Disinfection Insights You Can Use Today
Part 2 of 3: Selecting and Using Disinfectants
According to a recent study reported by APIC, the significant presence of multidrug-resistant gram-negative bacteria (MDR-GNB), such as E. coli, among nursing home residents demonstrates the need for heightened infection control prevention and control measures in nursing homes. In the release, APIC President Linda Greene says, “This study underscores the importance of having strong infection prevention programs in all nursing homes and long-term care facilities.”
A holistic industry-wide approach to infection prevention and control is paramount if healthcare-associated infections (HAIs) are to be eliminated. Bedrock measures are necessary to be effective.
Kelly M. Pyrek writes, “Education and training is the cornerstone of HAI prevention, and the WHO guideline recommends that IPC education should be in place for all healthcare workers by utilizing team- and task-based strategies that are participatory and include bedside and simulation training to reduce the risk of HAI and antimicrobial resistance.”
The following brief by J. Darrel Hicks focuses on the selection and use of disinfectants.
Cleaning executives have trusted in the efficacy that an EPA registration implies for the disinfectants used by staff. But now users are being informed by the EPA Office of Inspector General — in the 2016 report — that, “Once the EPA tests a product and it passes, it is listed as Agency Confirmed Efficacy on the agency’s website and is typically not tested again; the long-term efficacy of the product cannot be assured.”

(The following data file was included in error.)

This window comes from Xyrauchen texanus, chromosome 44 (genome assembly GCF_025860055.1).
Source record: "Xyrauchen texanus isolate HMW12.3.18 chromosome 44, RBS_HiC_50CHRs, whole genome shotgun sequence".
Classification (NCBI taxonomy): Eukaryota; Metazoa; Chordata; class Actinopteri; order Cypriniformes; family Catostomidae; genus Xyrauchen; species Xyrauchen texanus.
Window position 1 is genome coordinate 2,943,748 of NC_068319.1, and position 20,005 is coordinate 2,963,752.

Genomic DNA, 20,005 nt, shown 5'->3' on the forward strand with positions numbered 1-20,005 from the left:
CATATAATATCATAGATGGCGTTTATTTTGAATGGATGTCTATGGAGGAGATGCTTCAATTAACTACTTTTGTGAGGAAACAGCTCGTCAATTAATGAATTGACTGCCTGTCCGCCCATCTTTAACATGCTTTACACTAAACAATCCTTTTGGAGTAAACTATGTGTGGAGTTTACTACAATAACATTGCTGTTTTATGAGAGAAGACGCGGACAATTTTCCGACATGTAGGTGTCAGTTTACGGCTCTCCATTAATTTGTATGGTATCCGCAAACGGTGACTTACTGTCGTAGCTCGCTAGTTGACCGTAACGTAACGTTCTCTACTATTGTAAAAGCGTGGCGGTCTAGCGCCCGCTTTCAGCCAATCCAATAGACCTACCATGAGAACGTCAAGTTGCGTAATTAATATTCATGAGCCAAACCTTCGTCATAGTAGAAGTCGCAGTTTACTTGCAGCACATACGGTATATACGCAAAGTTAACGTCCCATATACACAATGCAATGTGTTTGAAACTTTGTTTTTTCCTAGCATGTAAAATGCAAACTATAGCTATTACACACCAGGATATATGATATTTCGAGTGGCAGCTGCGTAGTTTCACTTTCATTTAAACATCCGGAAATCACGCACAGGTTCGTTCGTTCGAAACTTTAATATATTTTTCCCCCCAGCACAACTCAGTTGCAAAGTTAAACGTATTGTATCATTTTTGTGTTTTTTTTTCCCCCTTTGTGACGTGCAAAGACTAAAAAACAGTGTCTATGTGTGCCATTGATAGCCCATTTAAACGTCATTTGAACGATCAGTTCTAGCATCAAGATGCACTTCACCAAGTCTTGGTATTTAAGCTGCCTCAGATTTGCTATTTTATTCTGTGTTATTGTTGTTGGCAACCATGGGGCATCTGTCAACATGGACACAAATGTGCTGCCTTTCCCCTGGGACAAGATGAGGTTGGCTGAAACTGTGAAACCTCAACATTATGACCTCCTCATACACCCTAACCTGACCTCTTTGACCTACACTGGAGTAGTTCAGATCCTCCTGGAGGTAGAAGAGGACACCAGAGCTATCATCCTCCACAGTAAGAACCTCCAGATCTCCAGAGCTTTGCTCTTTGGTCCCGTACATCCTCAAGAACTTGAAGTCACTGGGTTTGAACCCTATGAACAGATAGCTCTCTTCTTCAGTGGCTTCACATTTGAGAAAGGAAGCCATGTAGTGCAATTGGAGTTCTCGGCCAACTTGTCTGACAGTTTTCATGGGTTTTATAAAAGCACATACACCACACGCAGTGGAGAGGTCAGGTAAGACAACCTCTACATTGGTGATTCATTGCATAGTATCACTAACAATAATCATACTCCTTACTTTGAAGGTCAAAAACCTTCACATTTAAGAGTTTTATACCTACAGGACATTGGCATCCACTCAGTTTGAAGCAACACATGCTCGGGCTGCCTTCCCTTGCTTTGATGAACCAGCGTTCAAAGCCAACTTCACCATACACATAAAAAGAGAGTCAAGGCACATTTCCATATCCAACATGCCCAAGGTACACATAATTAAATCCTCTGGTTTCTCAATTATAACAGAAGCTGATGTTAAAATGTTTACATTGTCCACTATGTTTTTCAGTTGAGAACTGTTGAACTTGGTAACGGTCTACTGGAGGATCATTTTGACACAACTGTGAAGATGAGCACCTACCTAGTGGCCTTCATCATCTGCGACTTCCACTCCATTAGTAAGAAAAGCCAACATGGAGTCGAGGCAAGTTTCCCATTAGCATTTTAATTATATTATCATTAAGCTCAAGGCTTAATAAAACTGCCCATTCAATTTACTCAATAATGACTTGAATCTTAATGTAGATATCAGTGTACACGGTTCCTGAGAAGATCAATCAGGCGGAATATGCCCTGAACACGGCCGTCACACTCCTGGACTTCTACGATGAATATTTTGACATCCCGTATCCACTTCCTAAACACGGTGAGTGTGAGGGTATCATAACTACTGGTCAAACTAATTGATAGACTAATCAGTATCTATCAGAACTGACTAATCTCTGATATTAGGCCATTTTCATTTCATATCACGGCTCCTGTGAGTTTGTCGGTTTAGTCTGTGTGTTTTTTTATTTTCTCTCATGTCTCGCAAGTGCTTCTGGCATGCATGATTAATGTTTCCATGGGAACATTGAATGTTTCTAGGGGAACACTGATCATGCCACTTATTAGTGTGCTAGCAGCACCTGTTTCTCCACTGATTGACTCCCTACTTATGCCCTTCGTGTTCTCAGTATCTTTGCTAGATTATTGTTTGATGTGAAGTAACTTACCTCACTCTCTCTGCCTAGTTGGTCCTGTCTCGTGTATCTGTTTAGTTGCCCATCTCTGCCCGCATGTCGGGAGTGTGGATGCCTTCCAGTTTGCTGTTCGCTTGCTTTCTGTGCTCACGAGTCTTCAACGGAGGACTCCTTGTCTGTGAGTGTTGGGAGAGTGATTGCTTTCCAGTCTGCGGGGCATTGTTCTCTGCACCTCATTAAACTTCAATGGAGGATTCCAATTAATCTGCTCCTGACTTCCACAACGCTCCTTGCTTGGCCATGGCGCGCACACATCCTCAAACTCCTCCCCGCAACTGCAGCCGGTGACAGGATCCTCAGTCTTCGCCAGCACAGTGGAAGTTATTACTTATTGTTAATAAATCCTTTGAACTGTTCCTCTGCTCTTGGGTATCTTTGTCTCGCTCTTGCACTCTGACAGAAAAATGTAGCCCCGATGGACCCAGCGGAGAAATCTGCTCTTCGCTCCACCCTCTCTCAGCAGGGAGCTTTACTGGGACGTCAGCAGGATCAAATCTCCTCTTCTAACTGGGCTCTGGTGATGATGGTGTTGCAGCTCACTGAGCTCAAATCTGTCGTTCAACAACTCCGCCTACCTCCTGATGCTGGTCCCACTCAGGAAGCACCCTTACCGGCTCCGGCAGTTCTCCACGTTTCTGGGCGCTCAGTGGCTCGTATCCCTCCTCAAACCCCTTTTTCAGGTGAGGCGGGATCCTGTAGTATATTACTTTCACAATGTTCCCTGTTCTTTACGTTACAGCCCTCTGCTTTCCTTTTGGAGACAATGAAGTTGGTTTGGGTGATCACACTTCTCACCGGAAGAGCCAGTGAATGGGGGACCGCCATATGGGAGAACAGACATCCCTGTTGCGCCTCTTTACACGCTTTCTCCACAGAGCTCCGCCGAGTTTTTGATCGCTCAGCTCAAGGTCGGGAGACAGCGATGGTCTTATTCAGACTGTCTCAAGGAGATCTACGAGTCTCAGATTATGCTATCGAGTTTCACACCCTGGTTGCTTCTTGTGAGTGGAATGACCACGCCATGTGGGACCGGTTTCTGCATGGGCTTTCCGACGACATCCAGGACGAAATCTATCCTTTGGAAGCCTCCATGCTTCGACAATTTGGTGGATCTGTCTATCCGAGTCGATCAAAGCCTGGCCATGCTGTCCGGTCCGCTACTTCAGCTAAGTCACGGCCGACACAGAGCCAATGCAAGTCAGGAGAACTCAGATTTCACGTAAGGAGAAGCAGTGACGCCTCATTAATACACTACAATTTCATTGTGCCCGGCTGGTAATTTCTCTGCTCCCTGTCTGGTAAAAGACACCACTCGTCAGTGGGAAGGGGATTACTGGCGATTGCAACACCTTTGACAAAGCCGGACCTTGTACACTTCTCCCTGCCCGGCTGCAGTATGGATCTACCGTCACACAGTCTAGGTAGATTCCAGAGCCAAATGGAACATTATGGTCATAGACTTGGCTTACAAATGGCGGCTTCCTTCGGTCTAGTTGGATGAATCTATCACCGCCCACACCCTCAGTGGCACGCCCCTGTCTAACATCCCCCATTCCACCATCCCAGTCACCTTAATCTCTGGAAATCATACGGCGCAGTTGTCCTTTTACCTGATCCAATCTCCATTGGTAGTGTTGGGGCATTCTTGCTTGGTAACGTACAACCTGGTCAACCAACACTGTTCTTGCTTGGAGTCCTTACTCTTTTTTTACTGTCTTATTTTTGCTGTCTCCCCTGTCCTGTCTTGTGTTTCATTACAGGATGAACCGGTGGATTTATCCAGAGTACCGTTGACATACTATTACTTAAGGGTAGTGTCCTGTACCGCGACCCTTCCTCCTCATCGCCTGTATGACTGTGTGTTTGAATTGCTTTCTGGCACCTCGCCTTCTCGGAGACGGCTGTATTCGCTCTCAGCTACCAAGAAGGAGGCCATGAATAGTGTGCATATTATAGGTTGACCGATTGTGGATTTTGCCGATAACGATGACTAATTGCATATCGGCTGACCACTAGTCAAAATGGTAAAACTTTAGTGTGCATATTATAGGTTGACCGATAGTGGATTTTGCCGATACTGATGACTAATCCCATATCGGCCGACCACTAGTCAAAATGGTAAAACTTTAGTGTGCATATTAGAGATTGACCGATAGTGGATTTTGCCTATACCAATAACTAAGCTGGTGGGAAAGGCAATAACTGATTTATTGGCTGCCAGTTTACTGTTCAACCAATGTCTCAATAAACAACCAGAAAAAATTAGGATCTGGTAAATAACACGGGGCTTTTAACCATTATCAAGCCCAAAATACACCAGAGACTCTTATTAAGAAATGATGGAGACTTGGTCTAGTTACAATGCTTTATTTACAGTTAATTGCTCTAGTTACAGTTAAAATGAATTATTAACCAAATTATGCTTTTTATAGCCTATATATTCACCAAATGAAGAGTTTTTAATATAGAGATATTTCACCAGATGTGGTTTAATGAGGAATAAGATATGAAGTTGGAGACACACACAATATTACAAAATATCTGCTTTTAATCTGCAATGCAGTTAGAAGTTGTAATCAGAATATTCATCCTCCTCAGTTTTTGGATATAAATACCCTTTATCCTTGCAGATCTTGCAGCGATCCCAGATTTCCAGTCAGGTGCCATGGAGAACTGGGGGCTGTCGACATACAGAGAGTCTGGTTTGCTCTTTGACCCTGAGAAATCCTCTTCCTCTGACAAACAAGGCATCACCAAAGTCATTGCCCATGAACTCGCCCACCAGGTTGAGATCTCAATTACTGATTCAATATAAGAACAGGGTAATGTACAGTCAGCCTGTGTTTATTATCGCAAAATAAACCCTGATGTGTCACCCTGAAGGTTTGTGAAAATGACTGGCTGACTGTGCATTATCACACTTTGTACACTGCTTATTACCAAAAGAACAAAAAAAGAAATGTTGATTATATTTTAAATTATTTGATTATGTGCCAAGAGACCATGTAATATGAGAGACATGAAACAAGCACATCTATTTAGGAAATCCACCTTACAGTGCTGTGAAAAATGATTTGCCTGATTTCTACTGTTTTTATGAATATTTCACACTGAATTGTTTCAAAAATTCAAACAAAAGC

The IG also revealed that the EPA relies on manufacturers to voluntarily submit product samples for testing. And in the last three years, out of the approximately 300 registered disinfectant products yet to be tested, manufacturers submitted only 12 samples to the EPA for ATP efficacy evaluation.
However, this isn’t a new problem. In August 1990, the U.S. Government Accountability Office (GAO) released “Disinfectants: EPA Lacks Assurance They Work.” The report reads, “…historical enforcement and other data estimated that 20 percent of disinfectants on the market did not work as claimed, posing health risks to users.”
It was this report that launched the initial Antimicrobial Testing Report in 1991, and successes have been slow coming ever since. According to an IG report in 2010, “after nearly 19 years, over 40 percent of registered products have not been tested . . . [and] those that have been tested have experienced a consistently high failure rate.”
What does all this mean for environmental services managers today? Continue reading the full article here.
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